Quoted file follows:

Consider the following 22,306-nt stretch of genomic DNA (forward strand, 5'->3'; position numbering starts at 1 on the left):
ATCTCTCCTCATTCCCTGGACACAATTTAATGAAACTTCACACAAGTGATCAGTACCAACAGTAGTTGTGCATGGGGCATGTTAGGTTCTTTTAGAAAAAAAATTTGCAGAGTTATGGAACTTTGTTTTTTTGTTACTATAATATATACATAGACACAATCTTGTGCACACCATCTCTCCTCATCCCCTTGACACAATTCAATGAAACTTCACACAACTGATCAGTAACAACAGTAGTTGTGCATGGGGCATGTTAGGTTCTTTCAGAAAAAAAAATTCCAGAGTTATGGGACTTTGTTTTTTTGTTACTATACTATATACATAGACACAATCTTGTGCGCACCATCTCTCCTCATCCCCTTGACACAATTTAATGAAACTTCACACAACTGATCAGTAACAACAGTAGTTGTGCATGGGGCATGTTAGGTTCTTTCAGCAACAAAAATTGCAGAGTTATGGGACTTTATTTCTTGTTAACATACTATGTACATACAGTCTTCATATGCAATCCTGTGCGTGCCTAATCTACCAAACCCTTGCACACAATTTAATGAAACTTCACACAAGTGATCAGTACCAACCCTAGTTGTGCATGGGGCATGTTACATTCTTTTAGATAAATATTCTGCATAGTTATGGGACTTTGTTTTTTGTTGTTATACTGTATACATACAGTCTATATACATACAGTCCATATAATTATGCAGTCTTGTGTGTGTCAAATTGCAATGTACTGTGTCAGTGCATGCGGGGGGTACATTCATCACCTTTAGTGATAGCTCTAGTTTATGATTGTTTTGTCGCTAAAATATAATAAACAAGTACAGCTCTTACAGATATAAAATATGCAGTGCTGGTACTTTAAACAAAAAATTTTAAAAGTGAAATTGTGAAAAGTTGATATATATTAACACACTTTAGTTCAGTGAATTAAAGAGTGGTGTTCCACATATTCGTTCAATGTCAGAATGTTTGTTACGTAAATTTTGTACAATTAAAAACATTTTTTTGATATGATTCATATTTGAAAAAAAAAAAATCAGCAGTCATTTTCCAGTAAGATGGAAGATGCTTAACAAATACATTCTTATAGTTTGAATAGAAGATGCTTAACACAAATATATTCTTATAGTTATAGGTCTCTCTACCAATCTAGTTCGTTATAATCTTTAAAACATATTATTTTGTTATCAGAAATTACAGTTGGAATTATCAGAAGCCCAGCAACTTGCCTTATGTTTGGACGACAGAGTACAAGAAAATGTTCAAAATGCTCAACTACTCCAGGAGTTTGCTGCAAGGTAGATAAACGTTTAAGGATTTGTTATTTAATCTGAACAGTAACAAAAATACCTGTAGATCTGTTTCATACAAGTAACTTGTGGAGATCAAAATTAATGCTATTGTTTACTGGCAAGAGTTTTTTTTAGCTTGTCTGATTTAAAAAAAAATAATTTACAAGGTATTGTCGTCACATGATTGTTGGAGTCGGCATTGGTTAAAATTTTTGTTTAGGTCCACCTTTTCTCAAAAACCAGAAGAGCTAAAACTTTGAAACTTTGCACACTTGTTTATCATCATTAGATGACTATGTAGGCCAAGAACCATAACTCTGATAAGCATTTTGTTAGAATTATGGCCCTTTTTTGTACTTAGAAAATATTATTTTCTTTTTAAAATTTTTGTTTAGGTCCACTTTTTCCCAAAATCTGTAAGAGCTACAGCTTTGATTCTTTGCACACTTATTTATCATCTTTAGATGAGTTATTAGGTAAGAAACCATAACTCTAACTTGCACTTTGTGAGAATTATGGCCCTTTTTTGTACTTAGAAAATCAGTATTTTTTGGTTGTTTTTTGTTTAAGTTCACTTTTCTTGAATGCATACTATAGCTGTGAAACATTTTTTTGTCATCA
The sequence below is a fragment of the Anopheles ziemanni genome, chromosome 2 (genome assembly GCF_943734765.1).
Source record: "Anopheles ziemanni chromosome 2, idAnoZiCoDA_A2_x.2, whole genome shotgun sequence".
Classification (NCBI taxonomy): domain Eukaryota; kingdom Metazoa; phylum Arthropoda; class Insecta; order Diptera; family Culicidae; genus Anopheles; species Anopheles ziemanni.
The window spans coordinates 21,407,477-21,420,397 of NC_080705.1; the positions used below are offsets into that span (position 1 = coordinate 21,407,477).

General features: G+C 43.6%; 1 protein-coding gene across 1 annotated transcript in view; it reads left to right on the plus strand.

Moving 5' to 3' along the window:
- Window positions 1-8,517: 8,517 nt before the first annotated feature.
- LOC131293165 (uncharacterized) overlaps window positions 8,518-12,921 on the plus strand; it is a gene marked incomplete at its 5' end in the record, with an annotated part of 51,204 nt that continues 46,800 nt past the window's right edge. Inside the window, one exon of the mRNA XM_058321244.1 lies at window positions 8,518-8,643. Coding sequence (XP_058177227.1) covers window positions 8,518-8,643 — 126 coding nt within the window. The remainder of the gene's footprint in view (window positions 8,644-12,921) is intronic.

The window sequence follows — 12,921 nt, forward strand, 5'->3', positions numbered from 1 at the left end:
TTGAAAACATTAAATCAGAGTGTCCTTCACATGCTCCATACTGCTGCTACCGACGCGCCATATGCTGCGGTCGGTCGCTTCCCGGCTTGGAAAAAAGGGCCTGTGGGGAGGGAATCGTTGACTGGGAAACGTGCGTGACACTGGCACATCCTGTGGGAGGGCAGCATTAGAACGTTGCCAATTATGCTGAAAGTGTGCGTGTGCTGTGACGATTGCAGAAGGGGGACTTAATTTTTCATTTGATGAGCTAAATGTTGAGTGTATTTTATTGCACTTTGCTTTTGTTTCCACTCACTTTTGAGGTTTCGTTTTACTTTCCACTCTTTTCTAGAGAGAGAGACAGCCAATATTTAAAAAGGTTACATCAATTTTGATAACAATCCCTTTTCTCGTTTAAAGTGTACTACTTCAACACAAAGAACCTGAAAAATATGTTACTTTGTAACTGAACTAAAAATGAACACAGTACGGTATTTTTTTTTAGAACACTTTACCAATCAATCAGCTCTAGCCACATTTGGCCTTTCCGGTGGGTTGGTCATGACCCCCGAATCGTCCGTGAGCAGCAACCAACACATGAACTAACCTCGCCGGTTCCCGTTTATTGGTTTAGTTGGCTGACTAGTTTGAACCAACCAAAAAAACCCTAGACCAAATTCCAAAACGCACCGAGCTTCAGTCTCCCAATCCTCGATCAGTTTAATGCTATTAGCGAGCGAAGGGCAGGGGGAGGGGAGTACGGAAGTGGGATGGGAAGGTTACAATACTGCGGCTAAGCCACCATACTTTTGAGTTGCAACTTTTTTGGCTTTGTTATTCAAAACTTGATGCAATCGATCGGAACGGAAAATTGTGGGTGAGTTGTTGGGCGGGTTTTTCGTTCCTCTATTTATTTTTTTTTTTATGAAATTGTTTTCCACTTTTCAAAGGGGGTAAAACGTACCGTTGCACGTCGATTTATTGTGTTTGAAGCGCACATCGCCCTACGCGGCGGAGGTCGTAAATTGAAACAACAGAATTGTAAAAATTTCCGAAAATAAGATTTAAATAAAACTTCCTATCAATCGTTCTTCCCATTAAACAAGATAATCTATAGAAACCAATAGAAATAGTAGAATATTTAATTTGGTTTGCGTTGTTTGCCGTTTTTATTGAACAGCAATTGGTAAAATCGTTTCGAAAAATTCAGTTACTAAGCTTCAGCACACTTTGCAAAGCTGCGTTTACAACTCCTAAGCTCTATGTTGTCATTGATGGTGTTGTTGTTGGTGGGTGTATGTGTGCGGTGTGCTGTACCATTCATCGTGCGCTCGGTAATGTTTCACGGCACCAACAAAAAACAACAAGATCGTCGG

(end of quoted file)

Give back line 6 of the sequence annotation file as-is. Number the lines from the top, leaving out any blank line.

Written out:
The window spans coordinates 21,407,477-21,420,397 of NC_080705.1; the positions used below are offsets into that span (position 1 = coordinate 21,407,477).